Those dark chocolate cookies that Daddy makes.

1 bag 60% cacao bittersweet chocolate chips (Paul liked the Ghirardelli brand best!)
6 Tbsp unsalted butter
3 eggs
1 cup sugar
1/3 cup all-purpose flour
½ tsp baking powder
1 bag semi-sweet chocolate chips
1 cup chopped walnuts

Melt the bittersweet chocolate chips and butter together in a double boiler.

I don’t own a double boiler so I improvised (a pot inside another pot that was filled with water), and it worked just fine.

Beat eggs and sugar with an electric mixer until thick and stir in the chocolate mixture.

Combine the flour and baking powder and stir into the chocolate mixture. Finally, gently stir in the semi-sweet chips and walnuts.

Cover the mixture and place in the freezer for at least an hour.

Set oven to 375 F. Use a greased cookie sheet or line with parchment paper or foil. Bake 12-14 minutes or until a shiny crust forms on top.

***

Speaking of kitchens. I was in the kitchen with some friends of mine recently, a couple who have been married for a long time. They a both wonderful people and even more wonderful together. As conversations go sometimes, there was disagreement between them which became a little argument, maybe not even an argument, just bickering really. As they were going back and forth across the topic, I faded to the background and just watched, marveled really, and listened and smiled and wondered a) how many times Paul and I bickered like that, b) what a privilege it is, and c) that I would give anything to have an argument with Paul even over something trivial.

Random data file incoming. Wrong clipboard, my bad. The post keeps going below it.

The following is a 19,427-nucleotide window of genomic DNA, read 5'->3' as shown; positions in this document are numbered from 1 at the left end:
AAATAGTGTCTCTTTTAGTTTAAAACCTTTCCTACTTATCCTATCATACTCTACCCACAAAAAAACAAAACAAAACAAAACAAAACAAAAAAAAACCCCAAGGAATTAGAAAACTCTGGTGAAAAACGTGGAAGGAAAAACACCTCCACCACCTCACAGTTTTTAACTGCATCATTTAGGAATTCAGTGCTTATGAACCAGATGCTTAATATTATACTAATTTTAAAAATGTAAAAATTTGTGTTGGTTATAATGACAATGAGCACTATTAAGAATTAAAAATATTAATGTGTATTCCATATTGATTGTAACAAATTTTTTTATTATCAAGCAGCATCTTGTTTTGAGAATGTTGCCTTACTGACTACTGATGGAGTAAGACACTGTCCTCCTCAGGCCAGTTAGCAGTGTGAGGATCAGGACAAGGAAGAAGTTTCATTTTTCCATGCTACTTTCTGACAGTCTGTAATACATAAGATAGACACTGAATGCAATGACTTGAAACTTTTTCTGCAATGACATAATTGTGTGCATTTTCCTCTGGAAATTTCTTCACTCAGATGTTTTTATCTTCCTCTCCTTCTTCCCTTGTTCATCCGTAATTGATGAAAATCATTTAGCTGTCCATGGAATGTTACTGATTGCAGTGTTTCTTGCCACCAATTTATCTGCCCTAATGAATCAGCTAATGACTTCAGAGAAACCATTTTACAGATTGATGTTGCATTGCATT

It’s interesting. I didn’t have a Pollyanna attitude about it. I didn’t feel the impulse to provide the staid, old chestnut, advice on the subject. I didn’t feel compelled to tell them to stop arguing, stop taking each other for granted or admonish them with ‘Does it really matter? It’s a petty argument’ and ‘Let it go!’ No, what I wanted to tell them was to enjoy it. Enjoy every aspect of the other person and the relationship. Disagreeing with someone you love is a privilege and a gift. Sharing yourself, your whole self, your thoughts, feelings, and opinions especially when they are not in congruence with your partner is a privilege and to be highly esteemed. What I really wanted to say was, “Well done. Carry on. Argue it out, and love each other well before, during, and after.”